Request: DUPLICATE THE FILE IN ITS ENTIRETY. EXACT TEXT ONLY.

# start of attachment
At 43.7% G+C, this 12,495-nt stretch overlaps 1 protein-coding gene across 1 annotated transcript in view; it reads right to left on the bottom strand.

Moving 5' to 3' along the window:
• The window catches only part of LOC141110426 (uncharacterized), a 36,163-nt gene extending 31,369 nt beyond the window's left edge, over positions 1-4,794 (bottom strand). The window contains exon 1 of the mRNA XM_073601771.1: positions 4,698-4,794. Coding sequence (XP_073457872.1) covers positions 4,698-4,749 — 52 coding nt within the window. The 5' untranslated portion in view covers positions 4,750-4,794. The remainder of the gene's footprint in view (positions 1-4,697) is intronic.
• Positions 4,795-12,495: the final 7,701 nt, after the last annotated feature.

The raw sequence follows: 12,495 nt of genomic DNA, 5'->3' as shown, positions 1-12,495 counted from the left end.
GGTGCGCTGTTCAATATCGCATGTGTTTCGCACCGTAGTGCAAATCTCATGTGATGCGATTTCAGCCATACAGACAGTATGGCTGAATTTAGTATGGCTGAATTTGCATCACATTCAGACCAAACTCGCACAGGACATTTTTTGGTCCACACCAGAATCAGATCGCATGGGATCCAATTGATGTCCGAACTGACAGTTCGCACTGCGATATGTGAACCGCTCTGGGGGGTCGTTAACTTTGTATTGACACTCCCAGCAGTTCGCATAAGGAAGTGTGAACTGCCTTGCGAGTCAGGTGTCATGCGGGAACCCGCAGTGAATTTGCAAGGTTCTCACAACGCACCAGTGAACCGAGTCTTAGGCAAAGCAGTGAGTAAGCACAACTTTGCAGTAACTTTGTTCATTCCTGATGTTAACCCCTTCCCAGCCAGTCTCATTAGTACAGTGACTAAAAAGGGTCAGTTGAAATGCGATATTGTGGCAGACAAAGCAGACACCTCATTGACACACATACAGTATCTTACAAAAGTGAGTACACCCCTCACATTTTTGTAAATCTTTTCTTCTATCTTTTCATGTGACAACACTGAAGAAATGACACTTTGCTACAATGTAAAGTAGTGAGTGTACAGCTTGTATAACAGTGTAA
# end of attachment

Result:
At 43.7% G+C, this 12,495-nt stretch overlaps 1 protein-coding gene across 1 annotated transcript in view; it reads right to left on the bottom strand.

Moving 5' to 3' along the window:
• The window catches only part of LOC141110426 (uncharacterized), a 36,163-nt gene extending 31,369 nt beyond the window's left edge, over positions 1-4,794 (bottom strand). The window contains exon 1 of the mRNA XM_073601771.1: positions 4,698-4,794. Coding sequence (XP_073457872.1) covers positions 4,698-4,749 — 52 coding nt within the window. The 5' untranslated portion in view covers positions 4,750-4,794. The remainder of the gene's footprint in view (positions 1-4,697) is intronic.
• Positions 4,795-12,495: the final 7,701 nt, after the last annotated feature.

The raw sequence follows: 12,495 nt of genomic DNA, 5'->3' as shown, positions 1-12,495 counted from the left end.
GGTGCGCTGTTCAATATCGCATGTGTTTCGCACCGTAGTGCAAATCTCATGTGATGCGATTTCAGCCATACAGACAGTATGGCTGAATTTAGTATGGCTGAATTTGCATCACATTCAGACCAAACTCGCACAGGACATTTTTTGGTCCACACCAGAATCAGATCGCATGGGATCCAATTGATGTCCGAACTGACAGTTCGCACTGCGATATGTGAACCGCTCTGGGGGGTCGTTAACTTTGTATTGACACTCCCAGCAGTTCGCATAAGGAAGTGTGAACTGCCTTGCGAGTCAGGTGTCATGCGGGAACCCGCAGTGAATTTGCAAGGTTCTCACAACGCACCAGTGAACCGAGTCTTAGGCAAAGCAGTGAGTAAGCACAACTTTGCAGTAACTTTGTTCATTCCTGATGTTAACCCCTTCCCAGCCAGTCTCATTAGTACAGTGACTAAAAAGGGTCAGTTGAAATGCGATATTGTGGCAGACAAAGCAGACACCTCATTGACACACATACAGTATCTTACAAAAGTGAGTACACCCCTCACATTTTTGTAAATCTTTTCTTCTATCTTTTCATGTGACAACACTGAAGAAATGACACTTTGCTACAATGTAAAGTAGTGAGTGTACAGCTTGTATAACAGTGTAA